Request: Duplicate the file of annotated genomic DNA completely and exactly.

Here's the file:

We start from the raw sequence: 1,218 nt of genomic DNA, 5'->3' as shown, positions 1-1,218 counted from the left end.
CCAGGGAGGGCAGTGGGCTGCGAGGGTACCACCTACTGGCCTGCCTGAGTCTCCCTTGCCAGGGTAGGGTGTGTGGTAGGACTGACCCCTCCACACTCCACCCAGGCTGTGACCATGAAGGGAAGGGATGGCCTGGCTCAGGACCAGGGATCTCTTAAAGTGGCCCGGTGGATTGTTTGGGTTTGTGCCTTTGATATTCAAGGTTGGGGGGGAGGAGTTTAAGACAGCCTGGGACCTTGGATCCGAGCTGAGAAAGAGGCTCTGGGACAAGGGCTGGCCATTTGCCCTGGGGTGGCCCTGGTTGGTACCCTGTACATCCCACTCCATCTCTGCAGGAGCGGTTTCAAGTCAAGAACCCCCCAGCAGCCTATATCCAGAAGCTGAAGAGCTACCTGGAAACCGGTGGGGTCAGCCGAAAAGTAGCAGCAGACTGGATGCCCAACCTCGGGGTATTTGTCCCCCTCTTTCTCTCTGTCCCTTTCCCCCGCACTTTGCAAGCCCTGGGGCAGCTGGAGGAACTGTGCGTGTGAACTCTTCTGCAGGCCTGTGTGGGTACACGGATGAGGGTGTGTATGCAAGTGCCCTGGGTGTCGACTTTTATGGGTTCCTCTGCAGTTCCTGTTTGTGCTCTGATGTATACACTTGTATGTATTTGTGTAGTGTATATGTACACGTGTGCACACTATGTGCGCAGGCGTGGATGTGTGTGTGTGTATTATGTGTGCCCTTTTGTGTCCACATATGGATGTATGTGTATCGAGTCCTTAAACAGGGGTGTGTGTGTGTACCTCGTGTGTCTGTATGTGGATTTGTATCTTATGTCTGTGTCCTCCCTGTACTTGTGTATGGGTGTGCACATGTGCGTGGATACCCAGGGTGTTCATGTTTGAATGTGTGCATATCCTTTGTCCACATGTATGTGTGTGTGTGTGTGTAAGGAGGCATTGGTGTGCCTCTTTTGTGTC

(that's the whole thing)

We start from the raw sequence: 1,218 nt of genomic DNA, 5'->3' as shown, positions 1-1,218 counted from the left end.
CCAGGGAGGGCAGTGGGCTGCGAGGGTACCACCTACTGGCCTGCCTGAGTCTCCCTTGCCAGGGTAGGGTGTGTGGTAGGACTGACCCCTCCACACTCCACCCAGGCTGTGACCATGAAGGGAAGGGATGGCCTGGCTCAGGACCAGGGATCTCTTAAAGTGGCCCGGTGGATTGTTTGGGTTTGTGCCTTTGATATTCAAGGTTGGGGGGGAGGAGTTTAAGACAGCCTGGGACCTTGGATCCGAGCTGAGAAAGAGGCTCTGGGACAAGGGCTGGCCATTTGCCCTGGGGTGGCCCTGGTTGGTACCCTGTACATCCCACTCCATCTCTGCAGGAGCGGTTTCAAGTCAAGAACCCCCCAGCAGCCTATATCCAGAAGCTGAAGAGCTACCTGGAAACCGGTGGGGTCAGCCGAAAAGTAGCAGCAGACTGGATGCCCAACCTCGGGGTATTTGTCCCCCTCTTTCTCTCTGTCCCTTTCCCCCGCACTTTGCAAGCCCTGGGGCAGCTGGAGGAACTGTGCGTGTGAACTCTTCTGCAGGCCTGTGTGGGTACACGGATGAGGGTGTGTATGCAAGTGCCCTGGGTGTCGACTTTTATGGGTTCCTCTGCAGTTCCTGTTTGTGCTCTGATGTATACACTTGTATGTATTTGTGTAGTGTATATGTACACGTGTGCACACTATGTGCGCAGGCGTGGATGTGTGTGTGTGTATTATGTGTGCCCTTTTGTGTCCACATATGGATGTATGTGTATCGAGTCCTTAAACAGGGGTGTGTGTGTGTACCTCGTGTGTCTGTATGTGGATTTGTATCTTATGTCTGTGTCCTCCCTGTACTTGTGTATGGGTGTGCACATGTGCGTGGATACCCAGGGTGTTCATGTTTGAATGTGTGCATATCCTTTGTCCACATGTATGTGTGTGTGTGTGTGTAAGGAGGCATTGGTGTGCCTCTTTTGTGTC